Speculation about Russian interference in the upcoming U.S. presidential election is flowing fast in the U.S. media.
Russia was widely believed to be responsible for embarrassing email hacks at the Democratic National Convention. Speculation abounds in the media that the Russian government might try to throw the U.S. election this way or that with a boldness not even seen during Soviet days.
Speculation is all we have for now, yet, the Russian propagandists may feel they have accomplished quite enough. Sowing confusion in the West and presenting Russia as an innocent victim of U.S. political infighting are key elements in Russia’s information warfare.
On the international front, Russia is no less active. Having honed disinformation skills in the conflict with Ukraine, Russian media are now focused on Syria.
In a through-the-looking-glass maneuver, Russia has accused the United States of bombing Syrian government troops and aiding the Islamic State, while Russia itself that is bombed Syrian civilian targets, including a hospital. This leaves U.S. officials, like Secretary of State John Kerry and United Nations Ambassador Samantha Powers, constantly playing defense.
There is no sign of Russia’s information campaign abating. The campaign has successfully restored Russia as a global player, muscling in where the United States and Europe have faltered.
A recent paper published by Chatham House titled “Russia’s ‘New’ Tools for Confronting the West,” describes Russia as engaging in hybrid warfare, comprised of new generations of kinetic weaponry combined with a revamped information warfare strategy.
The key to understanding Russians’ strategy, writes author Keir Giles, a research fellow at Chatham House, is the consistency of Russian strategy over time. In both its use of military force and its use of disinformation, the Kremlin reveals reliance on the past as well as the ability to adapt to new tools, like the internet. And yet for all our experience in dealing with Russian propaganda in the past, we continue to be challenged by it in the present.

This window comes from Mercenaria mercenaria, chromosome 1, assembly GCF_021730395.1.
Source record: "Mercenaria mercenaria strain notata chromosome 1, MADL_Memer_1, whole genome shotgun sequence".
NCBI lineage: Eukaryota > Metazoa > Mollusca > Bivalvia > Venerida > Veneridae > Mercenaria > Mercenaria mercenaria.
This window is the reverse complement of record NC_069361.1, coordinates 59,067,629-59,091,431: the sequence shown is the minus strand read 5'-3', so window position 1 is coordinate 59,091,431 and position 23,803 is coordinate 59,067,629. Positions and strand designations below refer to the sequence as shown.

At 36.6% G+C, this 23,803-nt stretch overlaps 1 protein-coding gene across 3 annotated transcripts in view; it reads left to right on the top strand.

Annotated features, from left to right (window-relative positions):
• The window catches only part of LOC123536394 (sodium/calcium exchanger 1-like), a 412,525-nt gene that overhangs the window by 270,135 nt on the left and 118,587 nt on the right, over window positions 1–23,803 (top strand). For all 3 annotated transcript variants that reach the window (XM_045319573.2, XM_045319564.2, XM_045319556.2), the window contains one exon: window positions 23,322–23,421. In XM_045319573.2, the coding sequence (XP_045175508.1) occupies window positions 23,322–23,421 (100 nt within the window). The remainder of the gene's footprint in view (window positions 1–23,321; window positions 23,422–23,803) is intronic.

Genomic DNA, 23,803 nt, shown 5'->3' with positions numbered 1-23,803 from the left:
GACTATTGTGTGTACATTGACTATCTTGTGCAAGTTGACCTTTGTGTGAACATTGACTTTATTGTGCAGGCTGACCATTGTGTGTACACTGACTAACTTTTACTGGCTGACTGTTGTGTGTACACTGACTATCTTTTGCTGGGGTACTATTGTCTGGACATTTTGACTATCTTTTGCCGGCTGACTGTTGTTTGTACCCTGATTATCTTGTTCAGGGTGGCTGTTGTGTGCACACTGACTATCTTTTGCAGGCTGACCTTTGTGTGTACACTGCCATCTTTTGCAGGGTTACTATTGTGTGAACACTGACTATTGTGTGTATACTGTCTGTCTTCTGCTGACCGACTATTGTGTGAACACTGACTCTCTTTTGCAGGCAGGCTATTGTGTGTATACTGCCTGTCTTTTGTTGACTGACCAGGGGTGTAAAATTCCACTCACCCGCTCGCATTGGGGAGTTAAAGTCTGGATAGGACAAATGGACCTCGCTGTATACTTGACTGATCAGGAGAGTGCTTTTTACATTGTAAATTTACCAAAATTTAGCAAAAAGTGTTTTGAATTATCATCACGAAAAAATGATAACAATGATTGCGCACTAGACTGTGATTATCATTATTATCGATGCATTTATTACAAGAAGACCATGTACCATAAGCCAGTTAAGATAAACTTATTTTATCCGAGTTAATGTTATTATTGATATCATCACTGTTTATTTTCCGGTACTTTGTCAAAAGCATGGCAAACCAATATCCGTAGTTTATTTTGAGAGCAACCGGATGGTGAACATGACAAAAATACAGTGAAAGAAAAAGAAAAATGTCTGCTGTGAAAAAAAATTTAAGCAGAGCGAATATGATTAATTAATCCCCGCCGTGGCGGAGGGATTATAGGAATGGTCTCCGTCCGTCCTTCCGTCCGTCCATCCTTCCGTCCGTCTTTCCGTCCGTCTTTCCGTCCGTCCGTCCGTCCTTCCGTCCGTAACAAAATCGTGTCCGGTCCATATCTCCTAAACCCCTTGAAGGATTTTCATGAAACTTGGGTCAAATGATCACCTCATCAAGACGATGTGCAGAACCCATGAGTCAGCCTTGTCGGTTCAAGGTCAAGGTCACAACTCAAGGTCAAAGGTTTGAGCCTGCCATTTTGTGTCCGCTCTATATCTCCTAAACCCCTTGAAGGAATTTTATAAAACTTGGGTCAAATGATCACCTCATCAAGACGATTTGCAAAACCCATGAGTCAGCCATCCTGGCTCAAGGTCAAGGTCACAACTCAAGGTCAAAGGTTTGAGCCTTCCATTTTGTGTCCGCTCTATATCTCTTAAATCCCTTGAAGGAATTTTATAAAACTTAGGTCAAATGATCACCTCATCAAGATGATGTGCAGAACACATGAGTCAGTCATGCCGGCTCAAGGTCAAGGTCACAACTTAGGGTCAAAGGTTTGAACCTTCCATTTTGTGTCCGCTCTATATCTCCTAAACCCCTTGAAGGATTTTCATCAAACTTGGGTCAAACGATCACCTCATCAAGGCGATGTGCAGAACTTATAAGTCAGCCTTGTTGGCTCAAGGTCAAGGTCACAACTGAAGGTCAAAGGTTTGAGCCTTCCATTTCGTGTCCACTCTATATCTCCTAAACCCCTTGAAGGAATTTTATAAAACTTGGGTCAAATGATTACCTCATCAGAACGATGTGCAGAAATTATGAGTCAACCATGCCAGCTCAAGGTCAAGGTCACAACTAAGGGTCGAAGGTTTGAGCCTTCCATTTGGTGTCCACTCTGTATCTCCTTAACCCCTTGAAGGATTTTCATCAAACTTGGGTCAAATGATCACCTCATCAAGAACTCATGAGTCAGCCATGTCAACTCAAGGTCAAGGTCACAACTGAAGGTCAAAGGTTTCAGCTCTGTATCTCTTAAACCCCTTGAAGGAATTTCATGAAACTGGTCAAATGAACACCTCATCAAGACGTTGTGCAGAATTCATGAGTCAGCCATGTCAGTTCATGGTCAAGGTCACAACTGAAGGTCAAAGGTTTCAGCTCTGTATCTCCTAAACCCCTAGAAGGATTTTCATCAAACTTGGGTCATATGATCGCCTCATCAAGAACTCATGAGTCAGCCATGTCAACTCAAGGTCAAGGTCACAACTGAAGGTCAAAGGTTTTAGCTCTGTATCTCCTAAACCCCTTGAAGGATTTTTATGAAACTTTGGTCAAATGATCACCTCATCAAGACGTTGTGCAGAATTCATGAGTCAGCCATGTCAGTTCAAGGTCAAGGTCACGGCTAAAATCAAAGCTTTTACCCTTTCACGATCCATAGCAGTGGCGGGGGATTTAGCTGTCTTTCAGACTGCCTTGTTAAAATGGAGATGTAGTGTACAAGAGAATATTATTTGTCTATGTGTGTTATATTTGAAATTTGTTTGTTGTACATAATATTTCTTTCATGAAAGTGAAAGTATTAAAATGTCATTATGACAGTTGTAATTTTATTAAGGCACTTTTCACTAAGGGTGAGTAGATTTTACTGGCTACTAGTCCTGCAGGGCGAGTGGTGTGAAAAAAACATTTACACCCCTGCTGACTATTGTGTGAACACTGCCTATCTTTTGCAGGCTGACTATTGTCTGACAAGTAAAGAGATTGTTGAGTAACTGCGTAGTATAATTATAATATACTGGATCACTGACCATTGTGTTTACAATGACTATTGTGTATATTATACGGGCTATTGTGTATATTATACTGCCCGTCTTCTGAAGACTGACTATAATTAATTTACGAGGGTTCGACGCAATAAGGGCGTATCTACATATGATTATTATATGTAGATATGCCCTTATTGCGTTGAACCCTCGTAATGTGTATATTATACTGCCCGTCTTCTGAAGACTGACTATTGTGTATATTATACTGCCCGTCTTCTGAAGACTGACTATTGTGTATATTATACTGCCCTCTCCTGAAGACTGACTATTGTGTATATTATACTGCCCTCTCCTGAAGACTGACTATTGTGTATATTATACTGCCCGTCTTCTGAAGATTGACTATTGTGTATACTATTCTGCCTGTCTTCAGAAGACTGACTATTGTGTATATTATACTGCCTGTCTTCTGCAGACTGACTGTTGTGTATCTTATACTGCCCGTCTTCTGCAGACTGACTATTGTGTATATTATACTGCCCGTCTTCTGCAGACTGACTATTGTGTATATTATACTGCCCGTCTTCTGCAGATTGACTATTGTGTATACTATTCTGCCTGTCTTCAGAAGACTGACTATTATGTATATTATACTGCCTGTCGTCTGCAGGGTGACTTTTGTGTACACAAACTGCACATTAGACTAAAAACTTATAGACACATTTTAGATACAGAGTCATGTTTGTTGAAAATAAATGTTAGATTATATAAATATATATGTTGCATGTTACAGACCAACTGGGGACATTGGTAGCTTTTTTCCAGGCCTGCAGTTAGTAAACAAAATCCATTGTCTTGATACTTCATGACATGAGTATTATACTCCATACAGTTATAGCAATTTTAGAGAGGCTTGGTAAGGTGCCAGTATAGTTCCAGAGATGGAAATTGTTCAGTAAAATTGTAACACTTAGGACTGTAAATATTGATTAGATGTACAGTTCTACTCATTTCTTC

Two key recommendations of the report stand out:
- “Russia continues to present itself as being under approaching threat from the West, and is mobilizing to address that threat. Russia’s security initiatives, even if it views or presents them as defensive measures, are likely to have severe consequences for its neighbors. Russia’s growing confidence in pursuing its objectives will make it even harder for the West to protect itself against Russian assertiveness, without the implementation of measures to resist Russian information warfare, and without the availability of significant military force to act as an immediate and present deterrent in the front-line states.”
- “For Western governments and leaders, an essential first step towards more successful management of the relationship with Moscow would be to recognize that the West’s values and strategic interests and those of Russia are fundamentally incompatible.”
The underlying gap in values and goals between the United States and Russia is far too frequently underestimated by those in power in Washington. The last to fully understand it was President Ronald Reagan, who incidentally also had the best information strategy in recent history.